Formerly the country’s president for a decade until 2015, Mahinda Rajapaksa deeply indebted the country. Above all, with China, to which huge debts have been contracted to finance huge infrastructure projects, spoiled by suspicions of corruption. His brother Gotabaya – nicknamed the “Terminator” – was then his chief lieutenant, holding the influential post of secretary of the Ministry of Defense and controlling the military and police.

During a interview with Al-Jazeera In 2013, Mahinda Rajapaksa today uttered a prophetic-sounding phrase: “People continue to vote for members of the Rajapaksa family. What can I do? When they don’t want to see them anymore, they will kick them out.”

After assuming the presidency, Gotabaya appointed his brother prime minister, as well as minister of finance, town planning and Buddhist affairs. The latter had to resign last May after violent clashes between police and demonstrators.

· What is the economic and social context?

The tourism sector, vital for the island’s economy, suffered the repercussions of the jihadist attacks in April 2019 against churches and hotels (279 dead, including 45 foreigners), then the coronavirus pandemic.

Even the largest tax cuts in the history of the island, granted by Gotabaya on his rise to the presidency, have emptied the coffers. And Sri Lanka has found itself without enough foreign currency to import what it needs, be it food, medicine or fuel.

In order to save foreign currency, of which the island was already dangerously short, hoping to make it the world’s leading producer of 100% organic food, the government decided in early 2021 to add chemical fertilizers to the list of prohibited imports. Supported by no ecological transition program, this decision had a devastating effect on the country’s agricultural production.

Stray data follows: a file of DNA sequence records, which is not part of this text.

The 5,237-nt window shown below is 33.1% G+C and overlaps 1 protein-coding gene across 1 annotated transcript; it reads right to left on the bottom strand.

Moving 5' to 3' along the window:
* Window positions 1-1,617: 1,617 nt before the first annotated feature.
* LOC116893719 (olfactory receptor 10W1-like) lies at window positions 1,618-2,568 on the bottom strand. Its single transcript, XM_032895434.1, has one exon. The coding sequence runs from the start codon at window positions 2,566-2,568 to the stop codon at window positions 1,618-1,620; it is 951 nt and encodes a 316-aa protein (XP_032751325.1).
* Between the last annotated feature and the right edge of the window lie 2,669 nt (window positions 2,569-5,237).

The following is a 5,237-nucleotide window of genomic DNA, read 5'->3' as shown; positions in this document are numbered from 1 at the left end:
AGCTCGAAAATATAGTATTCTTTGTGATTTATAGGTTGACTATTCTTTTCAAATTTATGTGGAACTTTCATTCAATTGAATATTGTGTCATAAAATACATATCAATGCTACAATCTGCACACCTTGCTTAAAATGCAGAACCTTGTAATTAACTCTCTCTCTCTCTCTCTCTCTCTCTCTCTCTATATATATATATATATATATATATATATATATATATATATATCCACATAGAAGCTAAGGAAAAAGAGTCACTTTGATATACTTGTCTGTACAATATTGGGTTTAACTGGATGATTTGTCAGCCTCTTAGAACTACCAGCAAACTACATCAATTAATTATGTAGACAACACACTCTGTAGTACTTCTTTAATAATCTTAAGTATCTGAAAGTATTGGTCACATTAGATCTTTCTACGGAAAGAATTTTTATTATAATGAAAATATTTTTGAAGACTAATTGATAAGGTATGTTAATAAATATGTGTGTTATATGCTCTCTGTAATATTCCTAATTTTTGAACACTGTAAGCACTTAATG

Fertilizers were re-authorized at the end of 2021, but as the country plunged into the crisis, they became difficult to import due to a lack of dollars. Despite aid from India and other countries, the country failed to pay its $ 51 billion foreign debt in April 2022 and called for a bailout from the International Monetary Fund.

As a result, Sri Lankans have been living for months with shortages of food and medicine, power outages due to lack of fuel for power plants and a shortage of gasoline that restricts travel.

Runaway inflation (55% in June alone), however, makes the few things that can still be found inaccessible to a large part of the population. The United Nations has warned that the country is in danger of a serious humanitarian crisis, with over three-quarters of the population having already had to reduce their diet.

· What reactions abroad?

At a press conference in Bangkok, US Secretary of State Antony Blinken called on parliament “to resolve this situation for the good of the country, not a political party”. And he called on Sri Lankan leaders to find a way out of the crisis as a matter of urgency.

The future government “will have to work quickly to identify problems and find solutions to restore economic stability,” he said, adding that these solutions should respond “to people’s discontent, which is so powerful and palpable, with deteriorating economic conditions. “.

The Russian food blockade could be a “factor” in the unrest in Sri Lanka, he also suggested, including Russian restrictions on Ukrainian grain exports.

“We see the impact of this Russian aggression manifesting everywhere. It may have contributed to the situation in Sri Lanka. We are concerned about the implications around the world,” he said on Sunday during his move to Thailand.

After the Sunday Angelus prayer, Pope Francis expressed his solidarity with the people of Sri Lanka this Sunday from the Vatican. “I join the pain of the people of Sri Lanka who continue to suffer the effects of political and economic instability,” said the Argentine pope.

“Together with the bishops of the country, I renew my appeal for peace and I implore those in authority not to ignore the cry of the poor and the needs of the people”, concluded Francis.